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The sharp realities of financial globalization become clear during crises, when winners and losers emerge. Crises usher in short- and long-term changes to the status quo, and everyone agrees that learning from crises is a top priority. The Evidence and Impact of Financial Globalization devotes separate articles to specific crises, the conditions that cause them, and the longstanding arrangements devised to address them. While other books and journal articles treat these subjects in isolation, this volume presents a wide-ranging, consistent, yet varied specificity. Substantial, authoritative, and useful, these articles provide material unavailable elsewhere. Substantial articles by top scholars sets this volume apart from other information sources Rapidly developing subjects will interest readers well into the future Reader demand and lack of competitors underline the high value of these reference works

Globalization And History

Author: Kevin H. O'Rourke
Publisher: MIT Press
ISBN: 9780262650595
Size: 64.21 MB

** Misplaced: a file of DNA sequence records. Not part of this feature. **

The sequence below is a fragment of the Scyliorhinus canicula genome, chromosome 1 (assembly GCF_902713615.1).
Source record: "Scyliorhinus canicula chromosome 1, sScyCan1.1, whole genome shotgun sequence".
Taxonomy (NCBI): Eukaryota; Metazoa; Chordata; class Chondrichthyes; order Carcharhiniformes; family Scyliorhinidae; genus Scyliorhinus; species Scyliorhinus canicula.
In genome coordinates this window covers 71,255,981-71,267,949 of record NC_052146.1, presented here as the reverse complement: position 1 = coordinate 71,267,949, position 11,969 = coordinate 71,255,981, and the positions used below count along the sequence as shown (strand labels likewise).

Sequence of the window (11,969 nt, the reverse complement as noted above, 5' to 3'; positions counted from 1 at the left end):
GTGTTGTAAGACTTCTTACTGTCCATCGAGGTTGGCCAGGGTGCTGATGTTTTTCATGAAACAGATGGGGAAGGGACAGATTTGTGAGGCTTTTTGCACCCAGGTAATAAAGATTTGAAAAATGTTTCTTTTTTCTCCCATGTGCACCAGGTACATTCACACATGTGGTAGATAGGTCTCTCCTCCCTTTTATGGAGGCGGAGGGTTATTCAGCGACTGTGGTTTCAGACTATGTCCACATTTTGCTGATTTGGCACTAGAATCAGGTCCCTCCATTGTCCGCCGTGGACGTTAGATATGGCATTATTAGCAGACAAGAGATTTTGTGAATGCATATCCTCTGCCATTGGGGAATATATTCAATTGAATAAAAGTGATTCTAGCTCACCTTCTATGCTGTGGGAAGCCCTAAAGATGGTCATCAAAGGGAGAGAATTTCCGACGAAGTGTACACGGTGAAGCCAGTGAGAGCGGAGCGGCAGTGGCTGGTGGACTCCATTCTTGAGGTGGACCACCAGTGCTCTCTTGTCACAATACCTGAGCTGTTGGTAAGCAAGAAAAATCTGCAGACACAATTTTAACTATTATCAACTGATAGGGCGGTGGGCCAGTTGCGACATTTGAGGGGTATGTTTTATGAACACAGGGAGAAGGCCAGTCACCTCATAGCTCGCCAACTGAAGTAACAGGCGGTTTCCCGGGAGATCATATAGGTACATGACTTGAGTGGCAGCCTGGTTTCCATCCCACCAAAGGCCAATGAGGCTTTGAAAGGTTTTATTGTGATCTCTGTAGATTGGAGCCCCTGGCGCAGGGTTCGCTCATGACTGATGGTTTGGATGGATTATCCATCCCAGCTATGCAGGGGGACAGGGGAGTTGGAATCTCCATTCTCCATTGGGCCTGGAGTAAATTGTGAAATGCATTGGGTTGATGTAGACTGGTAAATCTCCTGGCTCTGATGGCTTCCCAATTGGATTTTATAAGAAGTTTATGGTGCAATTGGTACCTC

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Winner in the category of Economics in the 1999 Professional/Scholarly Publishing Annual Awards Competition presented by the Association of American Publishers, Inc. Globalization is not a new phenomenon; nor is it irreversible. In Globalization and History, Kevin O'Rourke and Jeffrey Williamson present a coherent picture of trade, migration, and international capital flows in the Atlantic economy in the century prior to 1914—the first great globalization boom. The book's originality lies in its application of the tools of open-economy economics to this critical historical period—differentiating it from most previous work, which has been based on closed-economy or single-sector models. The authors also keep a close eye on globalization debates of the 1990s, using history to inform the present and vice versa. The book brings together research conducted by the authors over the past decade—work that has profoundly influenced how economic history is now written and that has found audiences in economics and history, as well as in the popular press. "Fans and foes of globalization usually agree on one thing: its inevitability. But that is a big mistake, as this fine piece of scholarship makes clear. . . . It is an exceptionally rigorous and insightful history of globalization. Its main message—that globalization can sow the seeds of its own destruction—is salutary. It should be required reading for anyone inclined to think that economic history is bunk." —The Economist